By on January 9, 2020

Mazda bigwigs and engineers are still on the fence when it comes to the next-generation MX-5 Miata’s powertrain, but the current generation is still capable of learning new tricks.

The automaker’s European-market MX-5s, at the very least, will take on a standard energy recovery system for the 2020 model year that carries some of the trappings of a hybrid. What the system can’t do is send any amount of electric power to the drive wheels — though it can reduce the load on the conventional gasoline engine.

The system is the brand’s i-ELOOP — a not-new-at-all brake energy regeneration system that recoups kinetic energy normally lost through braking in order to power vehicle accessories. It’s a system developed early last decade, first appearing in the Mazda 3 and 6, but it’s one you rarely you hear anyone talk about.

Mazda provides the details here:

i-ELOOP performs three functions; ‘regeneration,’ ‘storage’ and ‘use.’ A big focus of the development was how to generate and store electricity as efficiently as possible because the opportunity to do this, the period when a car is braking or decelerating, is by nature very short. In order to develop a system which efficiently recaptures kinetic energy, generates electricity, quickly stores that electricity, Mazda has utilize variable voltage alternator and low-resistance, high-capacity electric double layer capacitor (EDLC).

Conventional alternator charges at around 12 volts (V), however i-ELOOP’s variable voltage alternator can vary its output voltage from 12 V to 25V in response to the voltage level of the capacitor and making it possible to continually supply electricity to the capacitor.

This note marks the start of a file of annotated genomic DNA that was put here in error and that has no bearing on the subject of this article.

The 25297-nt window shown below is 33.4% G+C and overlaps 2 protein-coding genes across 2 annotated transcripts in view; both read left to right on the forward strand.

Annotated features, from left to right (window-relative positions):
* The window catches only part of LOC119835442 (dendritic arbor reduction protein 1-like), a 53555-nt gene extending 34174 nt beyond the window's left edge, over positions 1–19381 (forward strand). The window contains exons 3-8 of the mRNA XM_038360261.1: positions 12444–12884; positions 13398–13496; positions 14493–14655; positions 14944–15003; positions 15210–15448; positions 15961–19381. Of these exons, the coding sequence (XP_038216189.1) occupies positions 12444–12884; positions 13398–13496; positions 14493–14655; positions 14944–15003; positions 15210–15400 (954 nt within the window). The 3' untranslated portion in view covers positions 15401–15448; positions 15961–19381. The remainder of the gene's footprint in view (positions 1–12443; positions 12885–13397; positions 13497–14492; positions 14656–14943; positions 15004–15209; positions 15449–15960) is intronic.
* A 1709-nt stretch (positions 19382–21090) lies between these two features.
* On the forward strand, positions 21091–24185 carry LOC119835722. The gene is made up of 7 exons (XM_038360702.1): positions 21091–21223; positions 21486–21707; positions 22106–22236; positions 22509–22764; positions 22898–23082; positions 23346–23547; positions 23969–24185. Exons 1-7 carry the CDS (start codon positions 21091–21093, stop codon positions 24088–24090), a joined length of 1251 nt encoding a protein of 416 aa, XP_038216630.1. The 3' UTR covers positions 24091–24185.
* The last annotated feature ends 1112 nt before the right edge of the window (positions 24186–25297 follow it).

Unlike a battery that works via chemical reaction, capacitors store energy as electricity and for this reason it can charge and discharge large amounts of electricity very quickly. It also exhibits very little deterioration of the electrodes even after prolonged use. Using capacitors as electricity storage devices in brake energy regeneration systems not only improves fuel economy, it is also expected to prolong the life span of the vehicles lead-acid battery.

Fancy diagram follows:

As you’ve read here, European emissions regulations are growing far stricter in 2020, forcing automakers to either pare down their offerings, or tinker with available powertrains. Mazda especially finds itself against the ropes, what with its dearth of hybrid or electric models.

Recently, the automaker said it would reduce the number of 2.0-liter MX-5s sold in the UK to avoid a too-high fleetwide emissions footprint. The 2020 MX-5 will still offer a choice of 1.5- and 2.0-liter mills, only now with i-ELOOP. Just what the system might do for the vehicle’s fuel economy isn’t known, but it certainly won’t harm it.

Anything Mazda can do to keep the roadster viable in a strict regulatory environment is likely on the table, though the model’s next generation remains shrouded in mystery. As for the U.S. market, Mazda hasn’t detailed any changes coming to the model.

[Images: Mazda]

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13 Comments on “Overseas Mazda MX-5 Gains the Mildest Bit of Electrification...”


  • avatar
    PeterKK

    I do think this is super cool.

  • avatar
    Sigivald

    An ER system that even simply improves braking or reduces pad wear sounds like a win to me.

    • 0 avatar
      cprescott

      I concur. This uses otherwise wasted energy for another purpose. Can’that expensive to engineer and it helps a bit overall. Good move. Actually should be standard equipment on all appropriate vehicles.